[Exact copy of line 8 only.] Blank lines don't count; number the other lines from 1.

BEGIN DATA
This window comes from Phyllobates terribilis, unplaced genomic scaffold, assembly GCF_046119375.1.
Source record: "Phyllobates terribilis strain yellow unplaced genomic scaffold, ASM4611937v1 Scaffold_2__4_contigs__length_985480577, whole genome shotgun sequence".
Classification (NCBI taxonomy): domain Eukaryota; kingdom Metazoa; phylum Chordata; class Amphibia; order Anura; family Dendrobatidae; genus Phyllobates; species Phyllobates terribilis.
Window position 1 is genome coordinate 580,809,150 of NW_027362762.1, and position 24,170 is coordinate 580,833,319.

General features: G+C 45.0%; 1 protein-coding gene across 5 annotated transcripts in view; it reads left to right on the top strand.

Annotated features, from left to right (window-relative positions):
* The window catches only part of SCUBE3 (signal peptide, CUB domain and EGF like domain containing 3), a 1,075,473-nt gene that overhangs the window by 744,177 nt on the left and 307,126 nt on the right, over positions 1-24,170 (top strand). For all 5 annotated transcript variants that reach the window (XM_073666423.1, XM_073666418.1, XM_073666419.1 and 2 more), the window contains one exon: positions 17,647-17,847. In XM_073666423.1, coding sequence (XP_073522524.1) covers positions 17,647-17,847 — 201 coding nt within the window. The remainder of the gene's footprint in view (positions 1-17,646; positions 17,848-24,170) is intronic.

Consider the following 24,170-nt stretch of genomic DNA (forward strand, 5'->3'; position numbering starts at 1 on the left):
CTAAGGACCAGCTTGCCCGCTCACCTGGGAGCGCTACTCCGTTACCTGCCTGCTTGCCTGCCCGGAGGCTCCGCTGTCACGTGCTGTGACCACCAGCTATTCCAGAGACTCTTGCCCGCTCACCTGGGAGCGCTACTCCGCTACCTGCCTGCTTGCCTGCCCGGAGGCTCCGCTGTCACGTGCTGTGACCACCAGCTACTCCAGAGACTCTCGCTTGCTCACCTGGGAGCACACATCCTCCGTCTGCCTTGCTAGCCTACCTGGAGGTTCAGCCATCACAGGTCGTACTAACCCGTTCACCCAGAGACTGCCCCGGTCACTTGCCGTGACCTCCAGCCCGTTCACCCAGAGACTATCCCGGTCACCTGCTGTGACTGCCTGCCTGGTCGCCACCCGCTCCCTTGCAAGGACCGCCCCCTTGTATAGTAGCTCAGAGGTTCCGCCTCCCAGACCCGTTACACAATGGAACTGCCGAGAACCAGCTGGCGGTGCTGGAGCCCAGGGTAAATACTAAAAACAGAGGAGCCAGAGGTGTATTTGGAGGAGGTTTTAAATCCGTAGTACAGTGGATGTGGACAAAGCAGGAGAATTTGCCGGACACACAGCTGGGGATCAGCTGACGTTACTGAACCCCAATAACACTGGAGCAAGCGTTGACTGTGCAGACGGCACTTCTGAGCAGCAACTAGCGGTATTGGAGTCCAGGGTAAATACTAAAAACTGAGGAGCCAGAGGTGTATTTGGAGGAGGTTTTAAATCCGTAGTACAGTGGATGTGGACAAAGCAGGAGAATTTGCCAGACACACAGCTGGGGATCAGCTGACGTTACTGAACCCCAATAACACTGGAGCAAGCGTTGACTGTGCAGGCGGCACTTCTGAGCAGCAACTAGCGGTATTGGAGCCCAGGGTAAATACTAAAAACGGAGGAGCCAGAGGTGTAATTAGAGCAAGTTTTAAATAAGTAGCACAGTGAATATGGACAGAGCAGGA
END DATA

Consider the following 24,170-nt stretch of genomic DNA (forward strand, 5'->3'; position numbering starts at 1 on the left):